This gives me and the kids a smooth yard to slip n' slide on, which my tomboy also loves. Getting out there in shorts and a T-shirt and belly-racing the kids across the three-lane slide.

My character Pam is a tomboy too. No, she is not me. But she's got a bit of me mixed in there because I'm her momma and my imprint is unavoidable. She's a landscaper and she's good at it. She loves to be outside and when she's inside sometimes she'll stare out of the window with only a vague awareness that she wants to climb out of it.

I was working on a scene with she and her friend Jess, where she's helping Jess address invitations to her ex-inlaw's anniversary party. Pam is a single mom who never married her daughter's father, and Jess has two kids and is in the middle of a divorce. Jess is involved in her ex-inlaw's 40th anniversary party because she and her ex-husband's sister have been talking about throwing it for the last four years. The invitations are ruby red because, after 15 minutes of internet research, the ex-sister-in-law discovered that ruby red is the official 40 year color, symbolizing that their passion is still alive and strong after all those years.

Jess couldn't imagine her ex-in-laws, Carol and Doug, having the amount of passion as suggested by the color of the anniversary invitation. It had a sultry red border with a white background and loopy-script, red lettering. Way too fancy, Jess thought, for a barbecue. "After 40 years they're still hot!" it boasted. Jess thought of Doug in his kahki shorts and gray T-shirt with the big trout on it. His red face and two chins. Carol with her wide hips, that she complained were extra wide from having twins as if she'd delivered them at the same exact time. She had short, curly hair and sparkly silver eye shadow. They were hot for slot machines, Jess thought, but said nothing to her ex-sister-in-law who was glowing with her parent's success at marriage.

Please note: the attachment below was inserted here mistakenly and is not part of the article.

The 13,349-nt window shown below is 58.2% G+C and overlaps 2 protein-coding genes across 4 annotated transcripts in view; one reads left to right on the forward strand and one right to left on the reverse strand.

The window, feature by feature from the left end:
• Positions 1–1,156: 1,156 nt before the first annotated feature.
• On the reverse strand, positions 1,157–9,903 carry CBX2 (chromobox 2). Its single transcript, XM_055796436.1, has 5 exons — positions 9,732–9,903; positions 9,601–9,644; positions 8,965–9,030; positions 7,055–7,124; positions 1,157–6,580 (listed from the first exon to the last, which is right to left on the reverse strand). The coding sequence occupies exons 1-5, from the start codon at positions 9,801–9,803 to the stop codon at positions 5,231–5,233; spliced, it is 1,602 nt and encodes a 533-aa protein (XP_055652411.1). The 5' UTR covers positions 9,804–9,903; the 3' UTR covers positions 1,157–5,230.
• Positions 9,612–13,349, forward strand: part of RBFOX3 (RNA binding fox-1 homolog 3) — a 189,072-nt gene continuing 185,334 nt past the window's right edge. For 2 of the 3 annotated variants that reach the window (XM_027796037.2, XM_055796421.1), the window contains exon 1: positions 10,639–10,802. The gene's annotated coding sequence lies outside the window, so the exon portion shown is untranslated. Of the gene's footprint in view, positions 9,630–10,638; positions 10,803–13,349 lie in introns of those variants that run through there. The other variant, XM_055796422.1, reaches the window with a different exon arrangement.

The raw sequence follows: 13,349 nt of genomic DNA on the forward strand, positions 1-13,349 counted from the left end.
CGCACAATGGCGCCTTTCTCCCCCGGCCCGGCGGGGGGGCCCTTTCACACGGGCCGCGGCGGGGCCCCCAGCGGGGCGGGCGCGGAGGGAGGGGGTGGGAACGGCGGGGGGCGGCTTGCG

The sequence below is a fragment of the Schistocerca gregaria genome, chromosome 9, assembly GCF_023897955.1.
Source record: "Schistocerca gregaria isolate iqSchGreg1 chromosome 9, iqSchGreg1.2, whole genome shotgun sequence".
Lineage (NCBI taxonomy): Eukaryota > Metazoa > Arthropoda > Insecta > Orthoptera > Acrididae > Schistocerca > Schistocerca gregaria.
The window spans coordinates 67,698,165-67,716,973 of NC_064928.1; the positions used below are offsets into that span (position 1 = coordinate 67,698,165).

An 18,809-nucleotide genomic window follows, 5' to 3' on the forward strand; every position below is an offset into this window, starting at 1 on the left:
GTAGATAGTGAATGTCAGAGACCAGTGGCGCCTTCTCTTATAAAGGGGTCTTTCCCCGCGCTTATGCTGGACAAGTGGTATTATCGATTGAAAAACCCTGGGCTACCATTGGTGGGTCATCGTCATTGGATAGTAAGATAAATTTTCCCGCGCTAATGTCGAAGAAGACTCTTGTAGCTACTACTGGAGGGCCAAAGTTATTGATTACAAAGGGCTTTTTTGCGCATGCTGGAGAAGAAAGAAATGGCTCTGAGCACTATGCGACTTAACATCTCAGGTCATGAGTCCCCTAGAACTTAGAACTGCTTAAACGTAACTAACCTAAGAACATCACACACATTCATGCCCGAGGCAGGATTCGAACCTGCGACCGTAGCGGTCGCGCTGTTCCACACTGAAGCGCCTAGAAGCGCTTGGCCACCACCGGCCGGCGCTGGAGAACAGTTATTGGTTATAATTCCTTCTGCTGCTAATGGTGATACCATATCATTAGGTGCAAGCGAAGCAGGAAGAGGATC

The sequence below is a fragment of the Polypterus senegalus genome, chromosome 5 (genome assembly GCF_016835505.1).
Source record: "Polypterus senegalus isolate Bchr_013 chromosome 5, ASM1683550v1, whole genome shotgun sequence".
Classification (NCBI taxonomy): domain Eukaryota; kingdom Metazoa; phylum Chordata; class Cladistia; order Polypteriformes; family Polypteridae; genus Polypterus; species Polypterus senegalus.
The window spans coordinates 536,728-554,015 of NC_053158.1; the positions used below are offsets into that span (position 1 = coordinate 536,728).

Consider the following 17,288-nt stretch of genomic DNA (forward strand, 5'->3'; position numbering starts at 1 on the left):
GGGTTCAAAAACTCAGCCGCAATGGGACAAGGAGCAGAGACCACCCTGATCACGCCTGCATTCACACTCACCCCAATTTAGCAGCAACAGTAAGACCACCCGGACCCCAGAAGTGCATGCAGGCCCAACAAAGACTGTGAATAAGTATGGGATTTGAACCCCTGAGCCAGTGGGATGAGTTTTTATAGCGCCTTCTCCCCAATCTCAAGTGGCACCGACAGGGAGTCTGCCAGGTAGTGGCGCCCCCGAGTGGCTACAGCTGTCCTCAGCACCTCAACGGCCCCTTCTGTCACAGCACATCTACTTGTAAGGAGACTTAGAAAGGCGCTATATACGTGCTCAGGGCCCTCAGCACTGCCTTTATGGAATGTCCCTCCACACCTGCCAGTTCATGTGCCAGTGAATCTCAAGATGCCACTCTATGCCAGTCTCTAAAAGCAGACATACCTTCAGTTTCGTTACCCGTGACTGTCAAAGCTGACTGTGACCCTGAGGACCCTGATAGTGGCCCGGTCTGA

"How do people stay together for 40 years?" Jess asked Pam, as they were stuffing invitations into envelopes at Jess's kitchen table.
Pam looked at her as if she'd just asked her the square root of 786,321,094.
"God, I don't know," she said. "I've never been with anybody longer than six months."
Jess set down the invitation she was stuffing. "You've never told me that."
"It's true."
"But Alex's dad-"
"Mason and I weren't together. We just fucked."
"For three years."
"That's like a two week relationship." She thought for a moment. "And relationship is too strong of a word for it."